UC only affects the colon (large intestine) and symptoms include:
- Blood/pus in the diarrhoea
- Rectal pain
- Urgent need to defecate
- difficulty to defecate despite urgency
Several litres of water are flushed through a normal colon every day. This process assists fibre in the stool to absorb toxins so they can be flushed out from the body. However, an UC during flare up, inflammation can prevent water from entering and exiting the colon normally, leading to loose water stools.
While some treatments for IBS and IBD cross over, there are some important differences.
IBS is a functional condition with no apparent damage to the gastrointestinal tract. It is not life threatening and doesn’t cause disease. IBS is debilitating and treatments focusses on managing symptoms and improving quality of life. Most common treatments include:
- Dietary intervention that identifies food triggers and a person’s individual threshold for their triggers. The Monash University low FODMAP diet is the most well researched and evidenced dietary intervention for IBS
- Empirical treatments involve interventions that directly treat a symptom. For example, taking Kfibre to assist dietary constipation.
- Hypnotherapy is well researched as effective for addressing the miscommunication of the gut brain axis and has been shown to be as effective as a low FODMAP diet for improving IBS
IBD is an inflammatory autoimmune condition that damages the gastrointestinal tract. Treatment is focussed on reducing inflammation and preventing complications.
- Medications are central to management of IBD and may include anti-inflammatories, immunosuppressants, biologic medications, antibiotics and steroids to reduce inflammation and damage. To manage symptoms, anti-diarrhoea medication and pain relief may be recommended.
- Diet intervention can be used to manage symptoms, meet nutritional needs and prevent deficiency. Often during a flare up, a low residue diet or enteral nutrition may be recommended. There is emerging research showing that a diet called the Crohn’s Disease Exclusion Diet (CDED) including partial enteral nutrition may help with remission in people who are not responding to medication.
- Surgery may be recommended in cases that are not responsive to medication. For UC a total colectomy removes the colon, effectively “cures” the condition. With CD, up to two thirds of people will require at least one surgery. However, surgery does not cure CD as it can come back in another part of the gastrointestinal tract.
There is growing evidence that the compositions of our gut bacteria influences health and diseases, including IBS and IBD. Disturbances in the gut microbial composition and function, a state known as microbial dysbiosis is associated with both IBS & IBD.
Scientists are currently working on investigating just exactly how the microbiota can influence symptoms in IBS. Research into the gut microbiome indicates that specific bacteria may contribute to IBS-C type. For instance, IBS-C involves increase in the levels of Methanobrevibacter smithii, that is associated with higher production of methane, a gas known to slow the transit of stool through the gut (link).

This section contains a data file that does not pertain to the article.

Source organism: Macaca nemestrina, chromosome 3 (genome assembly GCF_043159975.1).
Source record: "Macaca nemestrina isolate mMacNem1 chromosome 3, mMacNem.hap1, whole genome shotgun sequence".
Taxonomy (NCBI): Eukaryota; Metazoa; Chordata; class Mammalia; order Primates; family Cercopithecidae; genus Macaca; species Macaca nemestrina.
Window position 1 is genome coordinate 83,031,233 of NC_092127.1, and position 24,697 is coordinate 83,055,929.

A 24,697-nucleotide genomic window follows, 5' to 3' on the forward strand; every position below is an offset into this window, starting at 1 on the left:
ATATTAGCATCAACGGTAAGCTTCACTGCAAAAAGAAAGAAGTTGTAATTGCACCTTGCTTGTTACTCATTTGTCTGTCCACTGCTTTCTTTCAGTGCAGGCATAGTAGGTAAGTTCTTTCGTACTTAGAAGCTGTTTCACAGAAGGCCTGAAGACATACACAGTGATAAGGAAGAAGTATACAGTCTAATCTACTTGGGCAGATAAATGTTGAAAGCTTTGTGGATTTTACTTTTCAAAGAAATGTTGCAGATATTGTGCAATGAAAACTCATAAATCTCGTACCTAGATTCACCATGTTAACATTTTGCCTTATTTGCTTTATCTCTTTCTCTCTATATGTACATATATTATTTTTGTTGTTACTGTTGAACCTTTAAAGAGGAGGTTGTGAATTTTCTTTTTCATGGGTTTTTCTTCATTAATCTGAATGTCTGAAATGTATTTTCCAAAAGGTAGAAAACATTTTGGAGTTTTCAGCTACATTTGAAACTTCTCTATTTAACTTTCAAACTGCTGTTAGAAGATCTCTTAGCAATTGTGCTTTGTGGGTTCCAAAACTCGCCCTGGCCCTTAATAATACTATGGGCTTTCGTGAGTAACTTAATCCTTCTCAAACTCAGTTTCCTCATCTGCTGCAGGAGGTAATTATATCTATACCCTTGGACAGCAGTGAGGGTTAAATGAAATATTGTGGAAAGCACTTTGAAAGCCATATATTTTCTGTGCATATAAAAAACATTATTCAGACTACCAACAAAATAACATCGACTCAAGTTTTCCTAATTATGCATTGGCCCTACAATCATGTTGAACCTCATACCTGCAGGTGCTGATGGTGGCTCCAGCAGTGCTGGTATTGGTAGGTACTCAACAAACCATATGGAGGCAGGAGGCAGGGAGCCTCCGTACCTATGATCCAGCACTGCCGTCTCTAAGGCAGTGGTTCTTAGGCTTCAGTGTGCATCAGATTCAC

Interestingly, people with IBS-D or IBS-M types may have lower levels of methane producing bacteria in their gut. Research also indicates that they may have depleted populations of microbes that produce butyrate. Butyrate is extremely crucial short-chain fatty acid for the human gut as it provides energy for the cells of the gut lining. Thus, butyrate production is critical in helping maintain the integrity of the gut lining and preventing inflammation.
Reduction in the butyrate producing microbes is also reported in IBD patients. Additionally, depleted short chain fatty acid (SCFA) levels is often associated with gut inflammation in IBD. A number of research studies has identified elevated levels of pathogenic microbes including E. coli in IBD patients (link). Furthermore, researchers have noted that IBD patients experiencing a flare tend to have lower levels of probiotic or beneficial bacteria. People with IBD for instance tend to have lower levels of Faecalibacterium prausnatzii, beneficial bacteria that protect gut from inflammation (link). It has also been suggested that specific pattern of dysbiosis or a negative shift in the composition and function of the microbiome may participate in triggering IBD.
IBS and IBD are two very different illnesses. It is vital to distinguish these two different gut conditions. While both are chronic, the overall treatment and prognosis are very different. An important differentiation between IBS and IBD are the associated health risks.
Both IBS and IBD can cause anxiety, depression and significantly reduce a person’s quality of life. IBD significantly increases serious disease risk, whereas IBS does not. IBD is linked to serious complications and health risks including malnutrition, weak joints and bones, ulcers, Parkinson’s and colon cancer. Making it important to consult your doctor if you experience persistent digestive symptoms, especially if they include red flags like weight loss or bleeding.
By Dr Tanvi Shinde, PhD & Contributions by Joanna Baker (APD | RN)